Brian T. Moynihan, Bank of America Corp.’s chief executive officer, said the U.S. government, lenders and borrowers need to reset their expectation that everyone can own a home.
“We need to look hard at some of the old assumptions and ask the question is homeownership the right solution for everyone?” Moynihan said today during a speech at the Brookings Institution in Washington.
The reset should include a modified role for government in housing, Moynihan said. He called for an “orderly transition” in the role of Fannie Mae and Freddie Mac and said the Federal Housing Administration needs to return to its original focus on helping low- and moderate-income borrowers.
“FHA has been instrumental in sustaining the market the past few years, but they have come a long way from their original mission,” he said.
The government mortgage insurer said last month it would raise premiums and sell off delinquent loans after disclosing it might need U.S. Treasury aid to balance its books for the first time in its 78-year history.
“Clearly, this is one area where a reset is needed,” Moynihan said.
Lawmakers and regulators should take several years to formulate a plan for overhauling the U.S. housing finance system so that markets are not disrupted, Moynihan said.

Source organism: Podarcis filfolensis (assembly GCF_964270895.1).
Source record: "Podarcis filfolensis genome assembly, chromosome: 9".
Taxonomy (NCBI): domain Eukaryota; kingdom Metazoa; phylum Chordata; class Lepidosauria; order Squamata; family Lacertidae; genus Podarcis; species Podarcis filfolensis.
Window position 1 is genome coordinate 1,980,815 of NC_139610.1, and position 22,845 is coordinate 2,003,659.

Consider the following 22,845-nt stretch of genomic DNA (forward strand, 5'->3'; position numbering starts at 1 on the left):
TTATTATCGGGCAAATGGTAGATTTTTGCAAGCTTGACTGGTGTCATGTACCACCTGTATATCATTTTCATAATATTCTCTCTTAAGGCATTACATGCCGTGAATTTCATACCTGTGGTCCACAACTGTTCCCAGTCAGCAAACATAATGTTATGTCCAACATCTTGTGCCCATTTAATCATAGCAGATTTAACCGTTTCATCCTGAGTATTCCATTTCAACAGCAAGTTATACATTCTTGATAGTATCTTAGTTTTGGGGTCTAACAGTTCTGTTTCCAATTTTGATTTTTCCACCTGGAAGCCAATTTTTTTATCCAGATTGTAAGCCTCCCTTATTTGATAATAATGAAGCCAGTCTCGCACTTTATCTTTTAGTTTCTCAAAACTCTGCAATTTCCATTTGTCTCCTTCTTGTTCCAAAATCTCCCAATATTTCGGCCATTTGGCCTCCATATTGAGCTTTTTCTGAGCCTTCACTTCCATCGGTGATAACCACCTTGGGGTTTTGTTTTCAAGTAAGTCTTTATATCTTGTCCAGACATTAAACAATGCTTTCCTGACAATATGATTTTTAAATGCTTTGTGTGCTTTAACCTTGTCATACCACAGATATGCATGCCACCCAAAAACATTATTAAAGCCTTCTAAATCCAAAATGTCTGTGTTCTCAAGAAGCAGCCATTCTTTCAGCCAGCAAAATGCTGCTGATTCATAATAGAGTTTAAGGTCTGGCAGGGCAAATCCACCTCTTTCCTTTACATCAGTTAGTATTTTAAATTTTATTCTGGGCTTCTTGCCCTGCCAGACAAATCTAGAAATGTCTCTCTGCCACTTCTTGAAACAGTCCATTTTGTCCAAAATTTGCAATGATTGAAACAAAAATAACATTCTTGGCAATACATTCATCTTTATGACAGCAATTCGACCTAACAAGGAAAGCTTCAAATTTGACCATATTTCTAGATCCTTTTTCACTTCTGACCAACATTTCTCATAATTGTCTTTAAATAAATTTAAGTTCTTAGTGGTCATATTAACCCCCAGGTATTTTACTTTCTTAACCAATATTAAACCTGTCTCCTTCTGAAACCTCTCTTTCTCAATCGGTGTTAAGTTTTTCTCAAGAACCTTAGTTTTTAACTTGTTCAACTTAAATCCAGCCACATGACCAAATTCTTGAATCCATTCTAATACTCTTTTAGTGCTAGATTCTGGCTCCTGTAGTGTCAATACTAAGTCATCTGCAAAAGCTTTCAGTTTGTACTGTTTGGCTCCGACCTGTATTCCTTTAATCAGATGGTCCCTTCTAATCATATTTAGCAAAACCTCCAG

“It’s a three- to four-year decision to get it right,” he said. “You’re going to have to give lots of warning to America, lots of warning to the markets. You don’t want confidence to go back.”
Banks also need more clarity from the government on pending regulations to assign liability for risky mortgages and require them to hold capital against such loans before they and other private entities will play a larger role in housing credit, Moynihan said.
“We don’t want to end up with any unintended consequences that prevent private capital from returning or further restrict sound lending and ultimately go counter to the reset we’re trying to achieve,” he said.
The housing market is in the midst of a “real, sustained recovery,” Moynihan said. At the same time, he said, unemployment is limiting the reach of mortgage modification programs and other aid that lenders and the government are providing for troubled borrowers.
Bank of America has provided such aid to about 1.5 million borrowers and has about 50,000 of its 270,000 employees dedicated to working on about 900,000 delinquent loans, down from a peak of 1.6 million delinquent loans at the height of the crisis, he said.
The bank modifies between 30,000 and 40,000 loans and approves about 20,000 short sales every quarter, he said. Bank of America has finished reducing principal on mortgage loans as required in a legal settlement with federal and state authorities over improper foreclosure practices, he said.
Lenders need to carefully underwrite loans and ensure that borrowers have an incentive to maintain their payments. Still, he said, “I don’t think there is anything magic about a 20 percent down payment; 10 percent seems reasonable.”
Lenders need to consider “how do we strike the right balance between prudent underwriting, responsible down payments and access to homeownership?,” he said.
Clea Benson in Washington at email@example.com